Oxbow Farm, newly returned to your Ballard Farmers Market just last Sunday, is also rocking the springliciousness with cabbagecollard and kale raabspurple sprouting broccoli that is nothing short of jaw-dropping grilled alongside some of the first fresh king salmon of the season from Wilson Fish, and everyone’s favorite Oxbowteer, Alice. But really pleases me is the first rhubarb of spring — something I like to think of as the first fruit of the summer, even though it is a vegetable. Doesn’t your first rhubarb crisp of 2013 sound like a pretty nice dessert for tonight?

Farmer Jessie Hopkins of Colinwood Farms holding baby zucchini with blossoms. Photo copyright 2013 by Zachary D. Lyons.

Farmer Jessie Hopkins of Colinwood Farms holding baby zucchini with blossoms. Photo copyright 2013 by Zachary D. Lyons.

Jessie Hopkins of Colinwood Farms always warms up your Ballard Farmers Market on the coldest, wettest days with his smile, but what really makes him happy are the first baby zucchini of spring. Fresh out of his greenhouses in the heart of Port Townsend, they come with the blossoms still attached. Cook them for a nanosecond, and maybe stuff those blossoms with some fresh chevre from Twin Oaks Creamery for a reach treat.

Blue oyster & shiitake mushrooms from Sno-Valley Mushrooms. Photo copyright 2013 by Zachary D. Lyons.

Blue oyster & shiitake mushrooms from Sno-Valley Mushrooms. Photo copyright 2013 by Zachary D. Lyons.

One must arrive at your Ballard Farmers Market pretty early in the day in order to score some of these beautiful blue oyster mushrooms from Sno-Valley Mushrooms. And while their shiitake mushrooms stick around deeper into the market day, they also almost always sell out. If you haven’t tried these great, locally-cultivated mushrooms from Duvall, you are missing something special. Just don’t dillydally getting here for some!

Green onions from Gaia's Natural Goods. Photo copyright 2013 by Zachary D. Lyons.

Green onions from Gaia’s Natural Goods. Photo copyright 2013 by Zachary D. Lyons.

What up! Yes, another spring favorite as arrived at your Ballard Farmers Market — green onions. No, these are not scallions. That is an entirely different oniony beast. Green onions are simply baby onions, usually produced as the farm — in this case Gaia’s Natural Goods — thins its onion fields in order to let the remaining onions stretch out into the beautiful, bulbous creations we will enjoy later in the summer. So, enjoy these kids while you can, as they will  be teenagers (a.k.a., spring onions), and then mature onions before you know it!

Sausage from Skagit River Ranch. Photo copyright 2012 by Zachary D. Lyons.

Sausage from Skagit River Ranch. Photo copyright 2012 by Zachary D. Lyons.

Did someone say sausage? With so much spring deliciousness to grill right now, from raabs to broccoli to mushrooms to greens to green onions, why not toss on some gorgeous sausages from up yonder in Sedro-Woolley, too? Skagit River Ranch is renowned nationally for its organic ranch and its practices, but we love them locally for the amazing meat and poultry they bring to your Ballard Farmers Market every week. For instance, have you ever tried their sweet Italian sausage (bottom-center, above)? They are so spot-on, they bring tears to the eyes of expat New Yorkers who long of a real sweet Italian sausage like they remember growing up back East. Just leave a package for me today, okay?

Frozen blueberries from Whitehorse Meadows Farm. Photo copyright 2012 by Zachary D. Lyons.

Frozen blueberries from Whitehorse Meadows Farm. Photo copyright 2012 by Zachary D. Lyons.

There is no need to be missing local blueberries with your morning oatmeal this time of year. That’s because Whitehorse Meadows Organic Blueberry Farm has lots of them frozen from last year’s harvest. I just take a handful of them every morning and toss them in the bottom of my bowl, and then I dump my hot oats right over the top of them. Of course, they are also great for blueberry pancakes and muffins, a nice sauce, or whatever else you desire!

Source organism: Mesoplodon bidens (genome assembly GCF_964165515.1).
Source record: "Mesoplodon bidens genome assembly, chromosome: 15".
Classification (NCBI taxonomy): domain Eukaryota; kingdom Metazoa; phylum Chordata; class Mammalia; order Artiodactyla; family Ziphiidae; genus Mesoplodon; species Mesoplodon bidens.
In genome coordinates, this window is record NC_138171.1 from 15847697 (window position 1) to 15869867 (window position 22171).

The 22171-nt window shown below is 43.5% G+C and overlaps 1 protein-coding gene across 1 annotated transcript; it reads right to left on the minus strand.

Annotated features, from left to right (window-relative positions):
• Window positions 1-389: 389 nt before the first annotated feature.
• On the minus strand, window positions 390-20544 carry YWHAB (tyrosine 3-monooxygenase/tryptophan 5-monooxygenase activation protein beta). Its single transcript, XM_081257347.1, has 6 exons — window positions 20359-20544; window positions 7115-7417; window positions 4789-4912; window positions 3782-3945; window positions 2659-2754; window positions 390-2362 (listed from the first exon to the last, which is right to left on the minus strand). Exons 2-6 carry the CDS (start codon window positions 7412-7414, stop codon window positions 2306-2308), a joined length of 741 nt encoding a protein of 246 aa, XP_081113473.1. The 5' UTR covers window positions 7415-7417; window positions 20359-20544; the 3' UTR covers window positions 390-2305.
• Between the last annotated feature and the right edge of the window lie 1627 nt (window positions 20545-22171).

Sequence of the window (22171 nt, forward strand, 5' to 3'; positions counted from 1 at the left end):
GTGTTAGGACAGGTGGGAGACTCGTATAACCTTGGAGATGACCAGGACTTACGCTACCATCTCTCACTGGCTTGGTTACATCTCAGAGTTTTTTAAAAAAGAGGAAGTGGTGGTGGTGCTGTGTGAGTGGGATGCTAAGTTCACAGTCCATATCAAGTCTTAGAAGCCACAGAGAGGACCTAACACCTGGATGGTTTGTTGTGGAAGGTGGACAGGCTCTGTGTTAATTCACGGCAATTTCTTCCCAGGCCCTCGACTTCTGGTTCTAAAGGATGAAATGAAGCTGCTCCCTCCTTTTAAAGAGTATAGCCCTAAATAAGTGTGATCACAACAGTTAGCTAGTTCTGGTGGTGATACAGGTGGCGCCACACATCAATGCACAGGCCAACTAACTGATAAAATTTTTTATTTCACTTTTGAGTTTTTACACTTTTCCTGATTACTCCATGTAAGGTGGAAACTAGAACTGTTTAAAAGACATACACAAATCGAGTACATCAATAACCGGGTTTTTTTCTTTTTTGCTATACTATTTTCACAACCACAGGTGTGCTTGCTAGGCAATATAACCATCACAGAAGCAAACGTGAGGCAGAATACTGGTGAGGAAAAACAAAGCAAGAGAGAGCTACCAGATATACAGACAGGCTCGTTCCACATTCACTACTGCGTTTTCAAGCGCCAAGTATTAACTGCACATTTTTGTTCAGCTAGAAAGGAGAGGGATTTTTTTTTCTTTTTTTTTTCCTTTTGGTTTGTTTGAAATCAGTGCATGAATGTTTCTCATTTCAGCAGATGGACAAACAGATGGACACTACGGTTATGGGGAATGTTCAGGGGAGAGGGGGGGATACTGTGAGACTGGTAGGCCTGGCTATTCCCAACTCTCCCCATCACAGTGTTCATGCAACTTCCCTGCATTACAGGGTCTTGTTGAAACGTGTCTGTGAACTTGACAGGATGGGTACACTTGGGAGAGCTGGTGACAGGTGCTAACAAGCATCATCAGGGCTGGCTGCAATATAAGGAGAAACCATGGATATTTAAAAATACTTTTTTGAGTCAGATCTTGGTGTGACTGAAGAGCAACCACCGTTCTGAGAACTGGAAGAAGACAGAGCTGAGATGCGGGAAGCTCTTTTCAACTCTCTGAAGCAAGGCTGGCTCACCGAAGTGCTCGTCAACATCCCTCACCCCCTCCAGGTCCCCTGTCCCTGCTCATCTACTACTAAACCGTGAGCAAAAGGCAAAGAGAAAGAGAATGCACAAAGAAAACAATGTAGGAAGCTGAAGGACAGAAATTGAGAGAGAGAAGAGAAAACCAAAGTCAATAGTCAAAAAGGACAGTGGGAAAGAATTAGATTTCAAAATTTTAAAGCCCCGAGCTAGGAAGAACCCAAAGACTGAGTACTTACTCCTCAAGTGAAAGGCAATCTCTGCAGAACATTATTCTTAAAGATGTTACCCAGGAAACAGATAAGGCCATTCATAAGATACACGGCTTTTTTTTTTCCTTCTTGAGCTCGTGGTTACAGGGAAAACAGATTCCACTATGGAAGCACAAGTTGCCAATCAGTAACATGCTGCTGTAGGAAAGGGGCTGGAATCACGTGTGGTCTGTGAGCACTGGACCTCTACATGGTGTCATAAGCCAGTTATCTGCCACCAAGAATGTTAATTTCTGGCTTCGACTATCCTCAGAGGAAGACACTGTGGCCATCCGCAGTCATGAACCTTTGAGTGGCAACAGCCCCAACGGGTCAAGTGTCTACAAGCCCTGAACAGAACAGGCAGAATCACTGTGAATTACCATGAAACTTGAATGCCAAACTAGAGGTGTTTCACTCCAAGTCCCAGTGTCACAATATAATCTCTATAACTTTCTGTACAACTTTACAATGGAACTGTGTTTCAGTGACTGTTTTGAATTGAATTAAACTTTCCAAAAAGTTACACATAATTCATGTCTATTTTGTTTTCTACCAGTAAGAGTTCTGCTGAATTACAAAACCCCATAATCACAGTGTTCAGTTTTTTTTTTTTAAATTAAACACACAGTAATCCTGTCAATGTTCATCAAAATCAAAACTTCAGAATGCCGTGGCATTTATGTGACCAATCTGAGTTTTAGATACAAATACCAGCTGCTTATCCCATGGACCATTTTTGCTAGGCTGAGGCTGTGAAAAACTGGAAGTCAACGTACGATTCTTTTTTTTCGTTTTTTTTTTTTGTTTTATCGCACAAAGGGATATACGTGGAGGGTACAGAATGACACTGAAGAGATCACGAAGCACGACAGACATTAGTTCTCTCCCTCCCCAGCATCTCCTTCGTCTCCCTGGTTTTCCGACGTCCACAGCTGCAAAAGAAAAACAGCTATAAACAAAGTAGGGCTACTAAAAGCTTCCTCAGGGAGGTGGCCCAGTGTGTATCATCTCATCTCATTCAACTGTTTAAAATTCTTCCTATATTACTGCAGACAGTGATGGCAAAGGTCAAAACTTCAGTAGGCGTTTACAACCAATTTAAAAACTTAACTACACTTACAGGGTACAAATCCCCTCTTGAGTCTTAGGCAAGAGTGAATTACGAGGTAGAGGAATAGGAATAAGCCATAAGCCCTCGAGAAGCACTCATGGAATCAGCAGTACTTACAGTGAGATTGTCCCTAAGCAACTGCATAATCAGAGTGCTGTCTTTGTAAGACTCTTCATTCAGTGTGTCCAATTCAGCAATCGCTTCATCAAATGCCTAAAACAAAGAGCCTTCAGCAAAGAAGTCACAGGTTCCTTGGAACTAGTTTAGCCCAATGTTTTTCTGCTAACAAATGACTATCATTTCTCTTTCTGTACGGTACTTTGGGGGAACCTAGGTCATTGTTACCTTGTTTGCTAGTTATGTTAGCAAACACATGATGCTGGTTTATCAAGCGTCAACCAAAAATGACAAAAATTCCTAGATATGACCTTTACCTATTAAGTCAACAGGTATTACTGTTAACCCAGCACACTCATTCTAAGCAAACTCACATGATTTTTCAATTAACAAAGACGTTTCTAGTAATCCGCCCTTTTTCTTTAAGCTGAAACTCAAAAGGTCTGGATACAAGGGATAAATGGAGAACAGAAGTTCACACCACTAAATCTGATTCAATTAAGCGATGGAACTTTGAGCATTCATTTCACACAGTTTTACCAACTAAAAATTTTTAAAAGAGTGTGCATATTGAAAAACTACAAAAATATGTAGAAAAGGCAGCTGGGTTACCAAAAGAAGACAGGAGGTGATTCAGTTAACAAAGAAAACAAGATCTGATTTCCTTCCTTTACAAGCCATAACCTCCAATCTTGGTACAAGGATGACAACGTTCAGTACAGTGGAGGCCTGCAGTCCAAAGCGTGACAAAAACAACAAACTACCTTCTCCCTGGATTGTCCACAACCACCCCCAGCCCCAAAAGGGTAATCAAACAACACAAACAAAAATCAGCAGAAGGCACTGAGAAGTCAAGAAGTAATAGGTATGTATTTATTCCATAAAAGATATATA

Making a breakfast burrito at Los Chilangos. Photo copyright 2013 by Zachary D. Lyons.

Making a breakfast burrito at Los Chilangos. Photo copyright 2013 by Zachary D. Lyons.

Then again, maybe you’d like someone else to cook breakfast for you this morning. How’s about a freshly made breakfast burrito from Los Chilangos, then? Los Chilangos is our newest vendor at your Ballard Farmers Market, and they are making their breakfast burritos using fresh eggs from Stokesberry Sustainable Farm, and potatoes and pork (in their homemade chorizo) from Olsen Farms! Their fish tacos feature fresh fish from Wilson Fish, and their are working into their menu many more ingredients from Ballard Farmers Market farmers, fishers and ranchers. I dare you to show me another taco stand, truck or shop in town that can say that!

Phocas Farms succulents nestled in a Daily Bird Pottery planter. Photo copyright 2013 by Zachary D. Lyons.

Phocas Farms succulents nestled in a Daily Bird Pottery planter. Photo copyright 2013 by Zachary D. Lyons.

We finish this week’s installment of all things delicious and wonderful at your Ballard Farmers Market with a little bit of the wonderful, and perhaps delicious… in its beauty! This lovely table top planter from Daily Bird Pottery is perfect on your back deck filled will adorable and colorful succulents from our own Phocas Farms! What a simple idea, eh? Stop by to see Darby at Daily Bird for the planter, and then head on down to see Jimmy at Phocas for some chicks to fill it!

Please remember bring your own bags every Sunday, as Seattle’s single-use plastic bag ban is now in effect. Also, please take note of our new green composting and blue recycling waste receptacles throughout your Ballard Farmers Market, and please make an effort to use them correctly. Each container has what’s okay to put in it pictured right on the lid. Please do not put the wrong materials in, because that drives up the cost of recycling and composting, and it can result in the entire container being sent instead to a landfill. Your understanding and cooperation are appreciated.

There is plenty more local deliciousness waiting for you today at your Ballard Farmers Market. Just check What’s Fresh Now! for a more complete accounting of what is in season right now.

Sunday, January 6th: Happy New Year! It’s Time To Get Your Winter Fruit & Veg On!

January 6, 2013
Stew Mix from Colinwood Farms. Photo copyright 2012 by Zachary D. Lyons.

Stew Mix from Colinwood Farms. Photo copyright 2012 by Zachary D. Lyons.